Here There and Everywhere

Expat wanderer

Taxes and Credit Cards


I am not superstitious, yet I felt a little shudder when my Lucky Bamboo suddenly just died, and then on Chinese New Year’s, I shuddered again when I saw that my cookie, still in its little plastic shroud, was smooshed, not just broken a little, but broken a lot. (It turned out to be a good fortune.)

Things happen; as I said I am not superstitious. I’m a believer; I believe these things are in God’s hands.

So this week we were playing catch-up, and AdventureMan gathered all the materials for our taxes. He had a few extra minutes before our tax appointment, and made a phone call trying to straighten out a charge we had that was supposed to be removed, and we did not see that it had. While the customer service agent (who was really very good) was running through the list of charges, and I was saying “Yes.” “Yes” “Yes” she started running through a list of credits and I was saying “No, there is only a credit for X” and she is reading off a list that . . . is growing.

And then she says “I need to talk to a supervisor; I will be right back” and comes back very shortly and says there is some suspicious activity on my card and the bank will be sending us new cards immediately.

Just in time, because we have to go to the tax meeting. That meeting went well, except that there were a couple pieces of information our tax person needed and I knew I could get for her, so I would call her before the end of the day.

When I got home, I went to the file where I found two of the missing pieces of information, but not the third. I knew I could find it in my August credit card statement, but it was the only one I couldn’t locate.

Went online so I could download and print, but . . . there were only four months there. Call to the credit card company again, transfer to IT who says that once that card is cancelled, they can no longer “see” the information online, but that they can send me a copy. Yes, yes, good for documentation, but that doesn’t help me with the exact amount I need to provide to my tax lady. Aargh.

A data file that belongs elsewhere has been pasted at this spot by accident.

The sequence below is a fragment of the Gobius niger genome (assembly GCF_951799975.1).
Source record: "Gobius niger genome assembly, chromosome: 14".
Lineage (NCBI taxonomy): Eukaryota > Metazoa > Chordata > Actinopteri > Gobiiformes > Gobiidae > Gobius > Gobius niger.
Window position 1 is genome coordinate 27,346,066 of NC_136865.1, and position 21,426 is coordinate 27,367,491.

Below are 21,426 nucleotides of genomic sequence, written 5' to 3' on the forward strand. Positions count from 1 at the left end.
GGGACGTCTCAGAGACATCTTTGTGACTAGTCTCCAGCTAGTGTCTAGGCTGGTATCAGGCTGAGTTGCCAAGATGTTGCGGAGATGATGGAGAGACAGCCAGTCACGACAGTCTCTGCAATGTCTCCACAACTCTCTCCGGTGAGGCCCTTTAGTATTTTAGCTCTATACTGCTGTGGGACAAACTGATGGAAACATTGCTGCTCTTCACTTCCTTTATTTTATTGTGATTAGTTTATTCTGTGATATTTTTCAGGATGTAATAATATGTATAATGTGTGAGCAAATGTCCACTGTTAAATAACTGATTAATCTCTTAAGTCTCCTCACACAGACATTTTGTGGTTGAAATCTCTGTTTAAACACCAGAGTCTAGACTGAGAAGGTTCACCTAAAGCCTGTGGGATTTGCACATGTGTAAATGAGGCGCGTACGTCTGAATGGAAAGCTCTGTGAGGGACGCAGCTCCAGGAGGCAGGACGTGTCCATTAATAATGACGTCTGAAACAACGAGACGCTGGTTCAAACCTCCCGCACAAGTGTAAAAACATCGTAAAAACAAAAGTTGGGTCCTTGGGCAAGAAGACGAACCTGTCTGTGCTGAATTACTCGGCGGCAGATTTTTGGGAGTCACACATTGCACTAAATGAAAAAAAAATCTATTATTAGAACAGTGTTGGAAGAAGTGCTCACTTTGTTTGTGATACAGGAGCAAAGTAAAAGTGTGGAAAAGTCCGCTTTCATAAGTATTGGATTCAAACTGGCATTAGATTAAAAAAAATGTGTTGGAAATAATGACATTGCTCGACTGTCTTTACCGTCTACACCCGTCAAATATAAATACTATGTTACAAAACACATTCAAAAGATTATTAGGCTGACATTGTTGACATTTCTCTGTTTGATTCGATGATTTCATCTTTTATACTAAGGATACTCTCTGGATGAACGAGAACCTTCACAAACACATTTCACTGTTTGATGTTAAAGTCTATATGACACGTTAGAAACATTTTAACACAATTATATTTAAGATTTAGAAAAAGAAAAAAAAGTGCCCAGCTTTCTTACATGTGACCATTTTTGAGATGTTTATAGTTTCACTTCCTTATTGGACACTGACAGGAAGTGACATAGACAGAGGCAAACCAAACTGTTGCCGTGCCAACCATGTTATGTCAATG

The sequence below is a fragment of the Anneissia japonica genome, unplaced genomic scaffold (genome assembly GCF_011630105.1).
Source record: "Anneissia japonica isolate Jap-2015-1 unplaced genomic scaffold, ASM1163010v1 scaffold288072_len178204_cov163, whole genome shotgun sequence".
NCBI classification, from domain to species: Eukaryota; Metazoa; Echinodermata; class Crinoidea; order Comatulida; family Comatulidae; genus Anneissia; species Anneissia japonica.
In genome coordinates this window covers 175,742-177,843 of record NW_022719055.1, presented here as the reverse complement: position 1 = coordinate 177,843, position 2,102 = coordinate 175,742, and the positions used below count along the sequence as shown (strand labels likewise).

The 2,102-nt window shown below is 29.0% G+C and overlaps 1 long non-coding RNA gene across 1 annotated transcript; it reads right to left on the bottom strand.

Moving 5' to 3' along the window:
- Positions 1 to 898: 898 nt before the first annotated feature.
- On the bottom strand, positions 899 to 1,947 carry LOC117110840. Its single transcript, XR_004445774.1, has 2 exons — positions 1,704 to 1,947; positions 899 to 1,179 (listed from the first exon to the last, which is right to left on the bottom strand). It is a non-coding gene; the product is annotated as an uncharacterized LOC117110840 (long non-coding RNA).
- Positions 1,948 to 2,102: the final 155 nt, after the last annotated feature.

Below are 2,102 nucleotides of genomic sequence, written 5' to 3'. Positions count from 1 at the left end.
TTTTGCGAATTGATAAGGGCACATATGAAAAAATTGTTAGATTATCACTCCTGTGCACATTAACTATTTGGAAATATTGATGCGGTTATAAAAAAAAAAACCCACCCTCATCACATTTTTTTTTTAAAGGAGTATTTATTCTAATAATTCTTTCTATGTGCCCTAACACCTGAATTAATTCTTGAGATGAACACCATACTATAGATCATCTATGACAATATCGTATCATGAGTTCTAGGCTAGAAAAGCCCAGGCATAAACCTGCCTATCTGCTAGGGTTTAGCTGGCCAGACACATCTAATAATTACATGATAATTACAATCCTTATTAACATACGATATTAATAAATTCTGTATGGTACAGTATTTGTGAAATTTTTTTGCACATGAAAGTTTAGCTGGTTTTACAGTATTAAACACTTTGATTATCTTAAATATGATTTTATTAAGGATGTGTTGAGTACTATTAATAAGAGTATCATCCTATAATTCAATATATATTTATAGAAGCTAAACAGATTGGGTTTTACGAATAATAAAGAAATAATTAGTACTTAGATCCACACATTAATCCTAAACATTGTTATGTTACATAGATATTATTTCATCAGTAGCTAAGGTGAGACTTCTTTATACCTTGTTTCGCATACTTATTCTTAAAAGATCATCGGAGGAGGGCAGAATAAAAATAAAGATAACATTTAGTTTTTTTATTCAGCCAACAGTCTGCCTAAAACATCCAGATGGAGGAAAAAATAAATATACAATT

It wasn’t a big deal. AdventureMan tracks things through the year and the pieces of information are long-run things, not immediate tax things, but . . . all this happening on the same day.

“It’s a good thing I have my back-up card,” I say to AdventureMan, reminding him of a card I got for just these circumstances (yes, I charged ONE item during the period from Thanksgiving to Christmas at Target, ONE item) so I always have back-up, as well as in case a hurricane hits our house and we have to live in a hotel while our home is rebuilt, yes, I am a planner . . .

And AdventureMan turns white. “Oh no,” he said, ruminatively, “I couldn’t figure out why we had that one, so I cancelled it yesterday . . . ” and then he got on the phone to straighten it out. LOL, a lot of small stuff, all of which ended well, but I couldn’t help thinking maybe I need to get better at growing Lucky Bamboo . . . all these dribbles had to do with money.

My Chinese friend just laughed when we talked today; I had told her I didn’t notify my bank about the Target charge because I figured with 12.5 million people affected, I was just a drop in the bucket. I’ve had this happen now four times, and I was tired of re-doing my automatic charges.

Screen shot 2014-02-07 at 6.02.14 PM

“Oh!” she laughed, “You think it’s like the lottery, that you only had one chance in 12.5 million,” and she is laughing like a crazy woman – at me. Yeh. She’s right. Sometimes,it’s better to bite that bullet right at the beginning, before things get worse.

February 7, 2014 Posted by | Bureaucracy, Cultural, Family Issues, Financial Issues, Living Conditions, Privacy | , , | Leave a comment

Jennie Wants My Help, Sent Photo

I am willing to bet that some poor woman shared this photo somewhere, and the Nigerian scammer lifted it to include with this e-mail. If you want a hilarious read, check out I Do Not Come to You By Chance, by Nigerian author Adaobi Tricia Nwaubani.

Screen shot 2014-02-07 at 7.50.25 AM

Hello Dear,

With due respect and humanity, I am writing this mail with tears and sorrow to seek for your assistance regards to my present conditions since the death of my parents. My name is Miss Gwen Jennie, 21 years old Female, from Monrovia Liberia in West Africa presently seeking asylum in Dakar Senegal as a refugee.

I am now writing to seek for your assistance from Dakar Senegal where I managed to escaped to a nearby country through the help of United Nation authority and now seeking asylum in Dakar Senegal as a refugee,

I lost my parents and want you to stand as my foreign trustee to Receive this money from the bank Five Million United State Dollars deposited with a reputable bank in Madrid Spain while am the rightful next of kin to the deposited fund in Madrid Spain.